What is Robustness?
This seventh in a blog series on robustness and its role in enhancing lab optimization processes focuses on organic elemental analyzers (OEA). The series takes a critical look at the term robustness and describes how it relates to a portfolio of analytical instruments (hardware and software) in quantifiable terms and benefits. The working definition for robustness (described in Part 1 of the series) includes three aspects: measurement, instrument, and process.
What is dynamic combustion?
The following describes an example of measurement robustness for OEA based on dynamic combustion (modified Dumas method) that does not require sample digestion or the use of toxic chemicals. The method operates according to the dynamic flash combustion of the sample. Powdered samples are weighed in tin containers while liquid samples are weighed in tin containers and adsorbed containing an inert Chromosorb® sorbent. Both samples are introduced into the combustion reactor with oxygen, determined by the Thermo Scientific™ OxyTune™ Function. The Thermo Scientific OxyTune Function automatically evaluates the oxygen required for combustion according to the weight and nature of the sample. After combustion, the produced gases are conveyed by a helium (or argon) flow to a second reactor filled with copper, then swept through CO2 and H2O traps and onto a gas chromatography (GC) column equipped with thermal conductivity detection. GC provides separation and higher sensitivity advantages over purge and trap techniques. Figure 1 provides a diagram of the process with an oil analysis application example.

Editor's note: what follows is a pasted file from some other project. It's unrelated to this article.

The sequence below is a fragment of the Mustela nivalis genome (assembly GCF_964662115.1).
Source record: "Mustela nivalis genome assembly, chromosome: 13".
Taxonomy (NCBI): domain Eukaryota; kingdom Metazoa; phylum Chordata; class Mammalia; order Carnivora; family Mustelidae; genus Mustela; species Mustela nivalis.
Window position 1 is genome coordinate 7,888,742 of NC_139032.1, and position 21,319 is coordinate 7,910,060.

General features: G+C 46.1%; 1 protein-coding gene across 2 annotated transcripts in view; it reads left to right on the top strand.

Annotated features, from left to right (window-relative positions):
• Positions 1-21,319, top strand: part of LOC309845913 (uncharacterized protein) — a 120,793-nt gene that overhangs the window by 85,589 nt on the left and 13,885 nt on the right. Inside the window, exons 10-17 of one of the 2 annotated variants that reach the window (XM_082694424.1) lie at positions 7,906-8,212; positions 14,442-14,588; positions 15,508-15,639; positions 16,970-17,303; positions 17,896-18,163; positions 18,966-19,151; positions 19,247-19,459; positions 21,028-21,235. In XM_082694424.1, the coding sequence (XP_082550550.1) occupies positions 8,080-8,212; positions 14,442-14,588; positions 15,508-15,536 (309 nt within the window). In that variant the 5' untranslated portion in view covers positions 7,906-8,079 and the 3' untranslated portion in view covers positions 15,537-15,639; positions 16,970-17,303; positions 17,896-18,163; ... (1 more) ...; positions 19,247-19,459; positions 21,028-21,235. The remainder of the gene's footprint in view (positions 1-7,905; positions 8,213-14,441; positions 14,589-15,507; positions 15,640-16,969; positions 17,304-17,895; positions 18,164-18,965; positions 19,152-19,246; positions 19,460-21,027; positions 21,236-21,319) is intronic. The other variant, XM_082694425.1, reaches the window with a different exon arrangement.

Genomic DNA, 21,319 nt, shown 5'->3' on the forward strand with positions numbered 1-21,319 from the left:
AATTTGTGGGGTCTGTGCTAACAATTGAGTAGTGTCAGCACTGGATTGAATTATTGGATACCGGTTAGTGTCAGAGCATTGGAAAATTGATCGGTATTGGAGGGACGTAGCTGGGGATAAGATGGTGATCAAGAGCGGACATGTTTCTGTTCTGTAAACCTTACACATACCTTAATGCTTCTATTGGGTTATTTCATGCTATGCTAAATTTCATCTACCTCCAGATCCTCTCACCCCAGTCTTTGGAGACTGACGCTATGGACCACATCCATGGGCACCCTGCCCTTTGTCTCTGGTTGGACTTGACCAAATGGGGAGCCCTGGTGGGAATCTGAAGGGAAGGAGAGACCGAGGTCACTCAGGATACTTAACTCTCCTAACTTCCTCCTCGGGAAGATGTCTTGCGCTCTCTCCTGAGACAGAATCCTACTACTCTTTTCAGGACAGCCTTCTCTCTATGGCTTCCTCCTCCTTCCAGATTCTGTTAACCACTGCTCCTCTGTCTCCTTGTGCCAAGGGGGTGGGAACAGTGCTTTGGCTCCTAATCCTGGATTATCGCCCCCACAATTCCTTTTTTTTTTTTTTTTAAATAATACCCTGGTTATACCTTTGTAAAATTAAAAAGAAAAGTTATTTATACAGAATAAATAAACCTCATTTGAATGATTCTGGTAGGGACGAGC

Oil plays a critical role in the operation of machinery and equipment by reducing friction between surfaces, reducing heat when the surfaces move, and extending the life of wear surfaces, such as cutting tools used in drilling and milling operations. The property of reducing friction and wear is known as lubricity.
However, lubricity alone is not enough to provide protection for extended periods of time. To achieve this level of wear performance, nitrogen containing additives are added to the oil. Why nitrogen? Because N containing compounds increases its detergency, meaning the dispersant additive keeps wear metal and debris in suspension preventing them from damaging expensive machinery and equipment.
What is their value?
The modified Dumas method provides advantages in time, automation, and repeatability in the determination of total nitrogen content in lubricants.
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Table 1 shows results from a study that compares N% reproducibility of lubricant obtained by ASTM D5291 with the Thermo Scientific Flash 2000 Elemental Analyzer using both helium and argon carrier gas (This analysis can be performed as well with the newly launched Thermo Scientific FlashSmart Elemental Analyzer). All data were obtained with excellent repeatability and no observable matrix effect when changing lubricant samples.